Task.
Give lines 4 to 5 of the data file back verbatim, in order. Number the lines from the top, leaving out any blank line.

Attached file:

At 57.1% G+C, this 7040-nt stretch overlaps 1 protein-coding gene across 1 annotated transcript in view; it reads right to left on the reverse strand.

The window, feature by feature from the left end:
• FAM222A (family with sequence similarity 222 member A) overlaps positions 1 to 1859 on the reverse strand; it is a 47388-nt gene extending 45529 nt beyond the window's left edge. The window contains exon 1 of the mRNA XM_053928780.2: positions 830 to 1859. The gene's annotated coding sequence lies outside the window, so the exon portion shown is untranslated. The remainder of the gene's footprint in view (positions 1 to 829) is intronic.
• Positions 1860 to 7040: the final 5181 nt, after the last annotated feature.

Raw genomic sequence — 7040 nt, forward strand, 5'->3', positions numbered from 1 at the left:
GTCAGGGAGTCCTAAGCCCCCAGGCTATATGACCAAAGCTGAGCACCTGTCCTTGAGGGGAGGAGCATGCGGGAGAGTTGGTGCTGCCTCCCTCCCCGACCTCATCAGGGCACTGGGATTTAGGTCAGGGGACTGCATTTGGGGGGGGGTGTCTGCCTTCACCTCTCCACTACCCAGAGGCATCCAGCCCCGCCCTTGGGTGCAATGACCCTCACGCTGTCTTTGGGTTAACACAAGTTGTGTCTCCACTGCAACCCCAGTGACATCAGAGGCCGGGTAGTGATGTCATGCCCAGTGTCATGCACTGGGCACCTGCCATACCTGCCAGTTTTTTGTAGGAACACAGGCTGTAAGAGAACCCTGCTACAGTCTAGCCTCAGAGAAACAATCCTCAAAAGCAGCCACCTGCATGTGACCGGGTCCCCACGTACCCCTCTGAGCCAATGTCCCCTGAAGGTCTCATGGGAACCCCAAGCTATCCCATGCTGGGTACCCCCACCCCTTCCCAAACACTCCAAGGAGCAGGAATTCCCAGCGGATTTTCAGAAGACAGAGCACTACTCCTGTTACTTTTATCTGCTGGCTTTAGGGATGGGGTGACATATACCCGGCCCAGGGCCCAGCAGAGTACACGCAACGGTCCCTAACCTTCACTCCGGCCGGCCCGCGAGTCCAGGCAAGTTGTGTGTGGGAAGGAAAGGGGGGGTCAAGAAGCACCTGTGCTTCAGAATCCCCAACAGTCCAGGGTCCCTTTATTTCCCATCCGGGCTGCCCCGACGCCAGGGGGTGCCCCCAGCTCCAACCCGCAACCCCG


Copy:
• Positions 1860 to 7040: the final 5181 nt, after the last annotated feature.

Raw genomic sequence — 7040 nt, forward strand, 5'->3', positions numbered from 1 at the left: